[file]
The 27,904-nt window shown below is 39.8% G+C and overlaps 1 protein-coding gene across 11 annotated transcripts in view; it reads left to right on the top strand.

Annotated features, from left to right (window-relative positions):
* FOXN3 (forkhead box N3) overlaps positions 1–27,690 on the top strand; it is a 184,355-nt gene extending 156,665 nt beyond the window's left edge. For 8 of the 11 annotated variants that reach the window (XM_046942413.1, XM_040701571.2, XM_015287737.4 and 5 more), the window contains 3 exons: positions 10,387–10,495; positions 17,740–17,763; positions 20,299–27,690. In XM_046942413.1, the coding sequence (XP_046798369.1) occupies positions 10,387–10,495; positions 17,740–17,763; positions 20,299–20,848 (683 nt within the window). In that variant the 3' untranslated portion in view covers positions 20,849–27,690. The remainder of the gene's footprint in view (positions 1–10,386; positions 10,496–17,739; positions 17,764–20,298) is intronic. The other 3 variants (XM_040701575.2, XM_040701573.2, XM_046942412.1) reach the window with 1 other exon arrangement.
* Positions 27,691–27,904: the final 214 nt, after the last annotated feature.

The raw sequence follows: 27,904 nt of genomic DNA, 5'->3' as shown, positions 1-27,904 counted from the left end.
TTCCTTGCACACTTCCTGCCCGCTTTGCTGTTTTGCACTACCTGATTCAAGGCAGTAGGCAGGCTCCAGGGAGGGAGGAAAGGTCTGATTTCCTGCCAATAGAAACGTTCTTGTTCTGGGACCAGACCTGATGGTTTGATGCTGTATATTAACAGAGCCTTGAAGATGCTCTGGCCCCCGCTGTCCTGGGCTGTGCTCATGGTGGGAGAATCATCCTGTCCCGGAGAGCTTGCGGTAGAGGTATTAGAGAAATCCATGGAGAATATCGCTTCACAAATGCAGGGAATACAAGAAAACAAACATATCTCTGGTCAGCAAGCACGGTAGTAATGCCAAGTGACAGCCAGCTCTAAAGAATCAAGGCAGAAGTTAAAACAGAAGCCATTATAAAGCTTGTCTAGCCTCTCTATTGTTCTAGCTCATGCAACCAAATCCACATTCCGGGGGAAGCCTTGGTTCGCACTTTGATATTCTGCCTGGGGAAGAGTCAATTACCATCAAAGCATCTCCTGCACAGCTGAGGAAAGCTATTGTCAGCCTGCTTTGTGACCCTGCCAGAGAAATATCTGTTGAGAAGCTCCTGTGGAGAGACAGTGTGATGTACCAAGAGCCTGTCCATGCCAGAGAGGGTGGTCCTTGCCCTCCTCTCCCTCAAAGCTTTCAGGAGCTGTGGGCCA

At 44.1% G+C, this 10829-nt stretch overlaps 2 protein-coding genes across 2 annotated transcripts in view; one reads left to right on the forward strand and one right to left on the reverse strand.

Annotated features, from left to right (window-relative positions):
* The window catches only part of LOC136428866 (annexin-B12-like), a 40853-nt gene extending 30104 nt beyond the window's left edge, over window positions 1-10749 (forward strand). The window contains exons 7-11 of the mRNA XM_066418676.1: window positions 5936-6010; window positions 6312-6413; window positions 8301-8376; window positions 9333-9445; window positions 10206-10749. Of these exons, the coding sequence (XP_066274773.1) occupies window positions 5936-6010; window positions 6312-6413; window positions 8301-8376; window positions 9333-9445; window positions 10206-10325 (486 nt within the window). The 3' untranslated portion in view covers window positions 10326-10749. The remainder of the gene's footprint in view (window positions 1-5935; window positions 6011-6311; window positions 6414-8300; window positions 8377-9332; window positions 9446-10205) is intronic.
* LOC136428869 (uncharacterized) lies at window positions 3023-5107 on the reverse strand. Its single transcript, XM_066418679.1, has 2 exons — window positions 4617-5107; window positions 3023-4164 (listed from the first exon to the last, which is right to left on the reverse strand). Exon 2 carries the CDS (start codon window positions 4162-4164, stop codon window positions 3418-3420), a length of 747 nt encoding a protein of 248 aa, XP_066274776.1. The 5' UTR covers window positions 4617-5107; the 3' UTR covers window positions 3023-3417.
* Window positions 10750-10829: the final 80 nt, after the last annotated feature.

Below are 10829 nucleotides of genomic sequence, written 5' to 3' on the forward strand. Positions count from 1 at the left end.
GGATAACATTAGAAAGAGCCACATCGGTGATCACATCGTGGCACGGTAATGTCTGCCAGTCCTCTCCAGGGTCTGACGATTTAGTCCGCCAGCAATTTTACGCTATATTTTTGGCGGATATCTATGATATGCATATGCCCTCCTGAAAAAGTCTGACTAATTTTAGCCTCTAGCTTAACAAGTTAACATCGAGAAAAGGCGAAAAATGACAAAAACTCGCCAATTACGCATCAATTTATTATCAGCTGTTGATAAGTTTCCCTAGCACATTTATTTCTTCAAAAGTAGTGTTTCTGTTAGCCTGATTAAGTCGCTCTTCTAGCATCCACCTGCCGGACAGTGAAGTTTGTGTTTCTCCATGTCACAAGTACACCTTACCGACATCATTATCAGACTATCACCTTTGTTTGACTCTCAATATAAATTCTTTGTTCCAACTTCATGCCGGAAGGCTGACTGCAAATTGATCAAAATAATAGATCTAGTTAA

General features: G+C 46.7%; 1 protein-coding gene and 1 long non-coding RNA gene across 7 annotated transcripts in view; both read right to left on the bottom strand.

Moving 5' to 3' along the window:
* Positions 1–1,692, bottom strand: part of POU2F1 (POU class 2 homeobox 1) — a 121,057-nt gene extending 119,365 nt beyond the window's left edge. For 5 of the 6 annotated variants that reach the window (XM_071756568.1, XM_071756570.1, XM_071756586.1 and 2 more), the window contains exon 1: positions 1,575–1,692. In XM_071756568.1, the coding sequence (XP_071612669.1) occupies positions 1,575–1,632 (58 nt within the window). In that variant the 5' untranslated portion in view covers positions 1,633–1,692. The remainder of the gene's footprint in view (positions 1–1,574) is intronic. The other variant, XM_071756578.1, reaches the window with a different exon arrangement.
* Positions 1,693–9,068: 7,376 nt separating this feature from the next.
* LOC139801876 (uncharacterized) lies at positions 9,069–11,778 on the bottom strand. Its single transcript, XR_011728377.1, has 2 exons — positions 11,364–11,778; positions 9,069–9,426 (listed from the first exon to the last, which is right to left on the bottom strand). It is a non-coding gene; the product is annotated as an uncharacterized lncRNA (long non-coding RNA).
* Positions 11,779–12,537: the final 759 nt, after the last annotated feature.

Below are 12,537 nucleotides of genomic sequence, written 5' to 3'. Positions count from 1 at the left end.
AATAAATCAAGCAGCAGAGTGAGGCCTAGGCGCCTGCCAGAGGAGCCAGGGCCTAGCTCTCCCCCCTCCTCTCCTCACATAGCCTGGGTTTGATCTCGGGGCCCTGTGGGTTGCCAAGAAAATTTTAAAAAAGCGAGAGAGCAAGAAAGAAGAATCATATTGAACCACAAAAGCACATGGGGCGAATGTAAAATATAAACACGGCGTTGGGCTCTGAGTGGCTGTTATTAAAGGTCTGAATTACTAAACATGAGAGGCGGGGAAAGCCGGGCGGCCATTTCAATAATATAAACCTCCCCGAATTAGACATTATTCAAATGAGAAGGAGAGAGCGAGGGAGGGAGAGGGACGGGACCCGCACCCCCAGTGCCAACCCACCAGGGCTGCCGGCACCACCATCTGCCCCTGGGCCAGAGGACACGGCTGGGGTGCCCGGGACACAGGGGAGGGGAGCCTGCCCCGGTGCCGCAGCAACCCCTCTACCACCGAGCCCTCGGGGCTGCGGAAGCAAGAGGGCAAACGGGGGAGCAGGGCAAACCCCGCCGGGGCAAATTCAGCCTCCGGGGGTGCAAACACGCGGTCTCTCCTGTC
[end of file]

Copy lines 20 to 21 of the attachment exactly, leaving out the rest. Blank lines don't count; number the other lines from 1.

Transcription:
Below are 12,537 nucleotides of genomic sequence, written 5' to 3'. Positions count from 1 at the left end.
AATAAATCAAGCAGCAGAGTGAGGCCTAGGCGCCTGCCAGAGGAGCCAGGGCCTAGCTCTCCCCCCTCCTCTCCTCACATAGCCTGGGTTTGATCTCGGGGCCCTGTGGGTTGCCAAGAAAATTTTAAAAAAGCGAGAGAGCAAGAAAGAAGAATCATATTGAACCACAAAAGCACATGGGGCGAATGTAAAATATAAACACGGCGTTGGGCTCTGAGTGGCTGTTATTAAAGGTCTGAATTACTAAACATGAGAGGCGGGGAAAGCCGGGCGGCCATTTCAATAATATAAACCTCCCCGAATTAGACATTATTCAAATGAGAAGGAGAGAGCGAGGGAGGGAGAGGGACGGGACCCGCACCCCCAGTGCCAACCCACCAGGGCTGCCGGCACCACCATCTGCCCCTGGGCCAGAGGACACGGCTGGGGTGCCCGGGACACAGGGGAGGGGAGCCTGCCCCGGTGCCGCAGCAACCCCTCTACCACCGAGCCCTCGGGGCTGCGGAAGCAAGAGGGCAAACGGGGGAGCAGGGCAAACCCCGCCGGGGCAAATTCAGCCTCCGGGGGTGCAAACACGCGGTCTCTCCTGTC